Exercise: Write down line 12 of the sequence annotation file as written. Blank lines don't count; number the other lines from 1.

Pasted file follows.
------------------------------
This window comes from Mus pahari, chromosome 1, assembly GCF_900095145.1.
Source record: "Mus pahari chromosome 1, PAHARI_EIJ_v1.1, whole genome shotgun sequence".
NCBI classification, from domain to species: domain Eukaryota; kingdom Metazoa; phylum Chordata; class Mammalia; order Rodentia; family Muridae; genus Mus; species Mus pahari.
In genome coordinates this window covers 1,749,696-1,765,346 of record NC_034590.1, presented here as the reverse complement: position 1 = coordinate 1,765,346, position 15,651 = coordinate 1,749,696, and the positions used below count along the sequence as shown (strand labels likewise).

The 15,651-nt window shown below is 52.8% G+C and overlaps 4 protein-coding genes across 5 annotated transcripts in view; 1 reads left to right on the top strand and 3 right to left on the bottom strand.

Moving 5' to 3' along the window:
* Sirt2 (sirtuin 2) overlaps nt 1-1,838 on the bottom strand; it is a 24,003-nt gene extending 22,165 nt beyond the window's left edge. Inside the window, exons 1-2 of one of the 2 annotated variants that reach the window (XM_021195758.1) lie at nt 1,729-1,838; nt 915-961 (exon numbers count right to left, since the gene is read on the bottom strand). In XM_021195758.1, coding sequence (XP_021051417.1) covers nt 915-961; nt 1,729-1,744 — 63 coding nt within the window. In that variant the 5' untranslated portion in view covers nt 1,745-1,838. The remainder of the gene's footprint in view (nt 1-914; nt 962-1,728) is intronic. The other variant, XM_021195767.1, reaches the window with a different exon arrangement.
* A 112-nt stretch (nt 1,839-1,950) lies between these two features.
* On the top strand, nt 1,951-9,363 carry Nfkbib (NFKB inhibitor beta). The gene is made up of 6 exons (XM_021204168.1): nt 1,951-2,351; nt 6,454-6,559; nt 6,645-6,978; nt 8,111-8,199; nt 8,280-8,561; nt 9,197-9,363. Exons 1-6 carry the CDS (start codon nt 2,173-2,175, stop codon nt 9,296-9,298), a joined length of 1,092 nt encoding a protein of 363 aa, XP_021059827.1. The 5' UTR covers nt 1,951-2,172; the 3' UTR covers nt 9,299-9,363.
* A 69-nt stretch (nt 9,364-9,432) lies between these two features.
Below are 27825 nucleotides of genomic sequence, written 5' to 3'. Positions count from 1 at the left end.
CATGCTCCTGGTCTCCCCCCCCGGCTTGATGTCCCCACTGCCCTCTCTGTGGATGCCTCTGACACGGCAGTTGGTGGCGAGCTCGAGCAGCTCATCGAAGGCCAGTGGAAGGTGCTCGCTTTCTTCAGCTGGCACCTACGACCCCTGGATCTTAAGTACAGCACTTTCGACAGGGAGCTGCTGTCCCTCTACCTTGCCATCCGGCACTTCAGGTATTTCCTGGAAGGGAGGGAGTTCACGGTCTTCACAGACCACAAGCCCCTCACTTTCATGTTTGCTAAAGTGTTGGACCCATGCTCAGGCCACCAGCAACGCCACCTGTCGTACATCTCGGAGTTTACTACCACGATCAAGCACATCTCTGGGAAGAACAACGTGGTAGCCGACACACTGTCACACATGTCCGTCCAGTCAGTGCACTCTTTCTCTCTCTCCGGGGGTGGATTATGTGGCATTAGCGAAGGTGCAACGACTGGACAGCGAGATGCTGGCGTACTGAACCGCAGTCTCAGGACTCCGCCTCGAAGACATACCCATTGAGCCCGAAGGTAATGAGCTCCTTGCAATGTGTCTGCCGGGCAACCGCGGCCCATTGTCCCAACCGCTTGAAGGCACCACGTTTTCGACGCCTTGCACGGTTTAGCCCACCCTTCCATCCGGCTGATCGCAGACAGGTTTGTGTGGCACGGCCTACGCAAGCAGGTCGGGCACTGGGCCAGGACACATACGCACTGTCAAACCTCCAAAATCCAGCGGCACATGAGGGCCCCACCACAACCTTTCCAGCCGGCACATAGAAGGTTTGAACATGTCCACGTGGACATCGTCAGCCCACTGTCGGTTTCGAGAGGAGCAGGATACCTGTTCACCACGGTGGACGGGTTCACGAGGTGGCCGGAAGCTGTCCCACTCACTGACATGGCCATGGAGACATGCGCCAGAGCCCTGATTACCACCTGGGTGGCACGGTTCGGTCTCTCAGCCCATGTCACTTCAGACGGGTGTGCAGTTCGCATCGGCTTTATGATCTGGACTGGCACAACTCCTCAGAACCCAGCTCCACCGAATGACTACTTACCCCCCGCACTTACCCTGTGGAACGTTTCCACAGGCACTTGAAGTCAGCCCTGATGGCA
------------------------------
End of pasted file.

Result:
CATGCTCCTGGTCTCCCCCCCCGGCTTGATGTCCCCACTGCCCTCTCTGTGGATGCCTCTGACACGGCAGTTGGTGGCGAGCTCGAGCAGCTCATCGAAGGCCAGTGGAAGGTGCTCGCTTTCTTCAGCTGGCACCTACGACCCCTGGATCTTAAGTACAGCACTTTCGACAGGGAGCTGCTGTCCCTCTACCTTGCCATCCGGCACTTCAGGTATTTCCTGGAAGGGAGGGAGTTCACGGTCTTCACAGACCACAAGCCCCTCACTTTCATGTTTGCTAAAGTGTTGGACCCATGCTCAGGCCACCAGCAACGCCACCTGTCGTACATCTCGGAGTTTACTACCACGATCAAGCACATCTCTGGGAAGAACAACGTGGTAGCCGACACACTGTCACACATGTCCGTCCAGTCAGTGCACTCTTTCTCTCTCTCCGGGGGTGGATTATGTGGCATTAGCGAAGGTGCAACGACTGGACAGCGAGATGCTGGCGTACTGAACCGCAGTCTCAGGACTCCGCCTCGAAGACATACCCATTGAGCCCGAAGGTAATGAGCTCCTTGCAATGTGTCTGCCGGGCAACCGCGGCCCATTGTCCCAACCGCTTGAAGGCACCACGTTTTCGACGCCTTGCACGGTTTAGCCCACCCTTCCATCCGGCTGATCGCAGACAGGTTTGTGTGGCACGGCCTACGCAAGCAGGTCGGGCACTGGGCCAGGACACATACGCACTGTCAAACCTCCAAAATCCAGCGGCACATGAGGGCCCCACCACAACCTTTCCAGCCGGCACATAGAAGGTTTGAACATGTCCACGTGGACATCGTCAGCCCACTGTCGGTTTCGAGAGGAGCAGGATACCTGTTCACCACGGTGGACGGGTTCACGAGGTGGCCGGAAGCTGTCCCACTCACTGACATGGCCATGGAGACATGCGCCAGAGCCCTGATTACCACCTGGGTGGCACGGTTCGGTCTCTCAGCCCATGTCACTTCAGACGGGTGTGCAGTTCGCATCGGCTTTATGATCTGGACTGGCACAACTCCTCAGAACCCAGCTCCACCGAATGACTACTTACCCCCCGCACTTACCCTGTGGAACGTTTCCACAGGCACTTGAAGTCAGCCCTGATGGCA